Even in the case of a story like Genesis 1, there are multiple kinds of “poetry” involved. There is some actual verse in there, and there is a structure born of repetition, which is the most basic poetic devise. But/And in the large sense the entire chapter should be read as a theological story/poem with God as the protagonist, rather than a straightforward descriptive account of past happenings. This is not as hard to recognize as you might think. If it is hard to see, this may have something to do with assumptions about the Bible that have been beat into you from an early age. (I have some experience with this too!) Sometimes the best way to break the spell and get at the obvious poetic quality of the language in scripture is to juxtapose the poetic language of the biblical text with language from another genre that tries for scientific precision. Try this:
In the beginning when God created the heavens and the earth, the earth was a formless void and darkness covered the face of the deep, while a wind from God swept over the face of the waters. In the afternoon the wind from God was light and variable, 10-15 miles per hour, out of the southwest. Then God said, “Let there be light”; and there was light. And God saw that the light was good; and God separated the light from the darkness. God called the light Day, and the darkness he called Night. And there was evening and there was morning, the first day.
I expect you felt a little disoriented when you hit the genre shift. That disorientation was not just about encountering words that don’t belong. It was about encountering a *use* of language that is out of place. The problem with non-poetic readings of Genesis 1 is that they pretend that the language is being used like that weather report, i.e., as a precise and dispassionate report of past happenings.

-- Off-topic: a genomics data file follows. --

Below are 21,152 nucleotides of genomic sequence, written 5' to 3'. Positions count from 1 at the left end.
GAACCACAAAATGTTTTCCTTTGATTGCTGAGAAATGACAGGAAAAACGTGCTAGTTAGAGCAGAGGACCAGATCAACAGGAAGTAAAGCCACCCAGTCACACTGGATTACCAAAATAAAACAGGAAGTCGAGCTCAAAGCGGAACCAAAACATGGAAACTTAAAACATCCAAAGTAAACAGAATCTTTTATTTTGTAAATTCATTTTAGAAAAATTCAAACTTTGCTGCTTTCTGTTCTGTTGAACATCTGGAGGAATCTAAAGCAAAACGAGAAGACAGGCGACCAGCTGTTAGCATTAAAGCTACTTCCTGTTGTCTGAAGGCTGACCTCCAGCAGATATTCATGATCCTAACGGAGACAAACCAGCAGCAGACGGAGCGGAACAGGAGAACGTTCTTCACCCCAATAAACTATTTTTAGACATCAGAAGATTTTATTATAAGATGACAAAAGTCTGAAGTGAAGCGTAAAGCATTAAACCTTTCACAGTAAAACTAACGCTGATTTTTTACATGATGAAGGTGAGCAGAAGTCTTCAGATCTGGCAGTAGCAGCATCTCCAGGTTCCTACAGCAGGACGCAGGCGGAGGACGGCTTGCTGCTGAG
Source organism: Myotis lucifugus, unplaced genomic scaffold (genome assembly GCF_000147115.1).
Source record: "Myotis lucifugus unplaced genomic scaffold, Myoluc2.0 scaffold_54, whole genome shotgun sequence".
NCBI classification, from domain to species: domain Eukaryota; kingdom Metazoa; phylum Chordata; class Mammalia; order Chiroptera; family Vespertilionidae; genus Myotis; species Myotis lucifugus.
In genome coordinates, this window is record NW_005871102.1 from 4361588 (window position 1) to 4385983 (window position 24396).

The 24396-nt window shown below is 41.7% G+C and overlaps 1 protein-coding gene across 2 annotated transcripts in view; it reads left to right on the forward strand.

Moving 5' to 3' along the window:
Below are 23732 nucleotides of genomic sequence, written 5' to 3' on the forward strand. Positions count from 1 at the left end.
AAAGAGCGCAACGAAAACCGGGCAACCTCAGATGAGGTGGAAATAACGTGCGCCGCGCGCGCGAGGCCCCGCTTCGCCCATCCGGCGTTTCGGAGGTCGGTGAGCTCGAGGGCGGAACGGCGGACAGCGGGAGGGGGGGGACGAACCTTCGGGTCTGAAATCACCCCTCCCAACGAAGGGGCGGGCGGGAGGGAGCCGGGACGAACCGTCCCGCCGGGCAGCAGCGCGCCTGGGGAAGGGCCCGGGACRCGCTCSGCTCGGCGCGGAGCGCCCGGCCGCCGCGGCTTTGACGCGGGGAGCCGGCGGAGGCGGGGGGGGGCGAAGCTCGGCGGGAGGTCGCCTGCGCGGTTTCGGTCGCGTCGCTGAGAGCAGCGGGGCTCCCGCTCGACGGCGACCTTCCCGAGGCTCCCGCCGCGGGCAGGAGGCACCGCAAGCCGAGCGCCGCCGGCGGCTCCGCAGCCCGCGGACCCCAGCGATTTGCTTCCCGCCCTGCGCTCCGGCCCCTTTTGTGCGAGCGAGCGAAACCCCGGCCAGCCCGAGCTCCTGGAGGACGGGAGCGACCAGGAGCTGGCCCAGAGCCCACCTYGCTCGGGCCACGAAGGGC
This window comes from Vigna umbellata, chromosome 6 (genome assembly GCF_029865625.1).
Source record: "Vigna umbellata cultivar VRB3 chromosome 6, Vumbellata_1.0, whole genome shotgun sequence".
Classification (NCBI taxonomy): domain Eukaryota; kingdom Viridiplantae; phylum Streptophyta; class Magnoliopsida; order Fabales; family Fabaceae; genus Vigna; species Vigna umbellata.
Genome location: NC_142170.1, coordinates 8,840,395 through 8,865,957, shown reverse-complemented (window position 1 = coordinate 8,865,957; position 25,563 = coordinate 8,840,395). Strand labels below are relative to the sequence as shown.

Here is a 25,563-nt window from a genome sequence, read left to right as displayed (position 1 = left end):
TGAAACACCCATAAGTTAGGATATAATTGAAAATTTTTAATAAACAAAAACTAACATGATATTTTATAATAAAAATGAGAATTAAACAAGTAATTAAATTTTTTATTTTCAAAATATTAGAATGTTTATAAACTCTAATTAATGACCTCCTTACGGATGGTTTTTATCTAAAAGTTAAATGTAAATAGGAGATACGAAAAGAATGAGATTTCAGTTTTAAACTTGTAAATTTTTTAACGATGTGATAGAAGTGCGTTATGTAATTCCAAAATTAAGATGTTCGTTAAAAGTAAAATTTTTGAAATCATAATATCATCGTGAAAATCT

This is getting long, so let’s turn to some details about the passage and see how both senses of the word “poetry” are in play here.
The most obvious clue to the poetic structure of Genesis 1 is the repetition of the phrase: “And there was evening and there was morning, the x day.” Note that these “days” are not being reported in the normal, descriptive way. How infuriating these accounts would be for that meteorologist who tried to slip that line into the prologue above! Why waste ink telling us these days had evenings and mornings? Maybe it would be helpful to know the time of the sunrise and sunset in the location where the purported events happened. But that is simply not the kind of talk we get. Rather, we get, after a highly stylized and infuriatingly vague report about extraordinary happenings, a reminder that this day, like all days, had an evening, and a morning, and that this day finds its significance by being numbered among a sequence of six days in which God made exactly everything.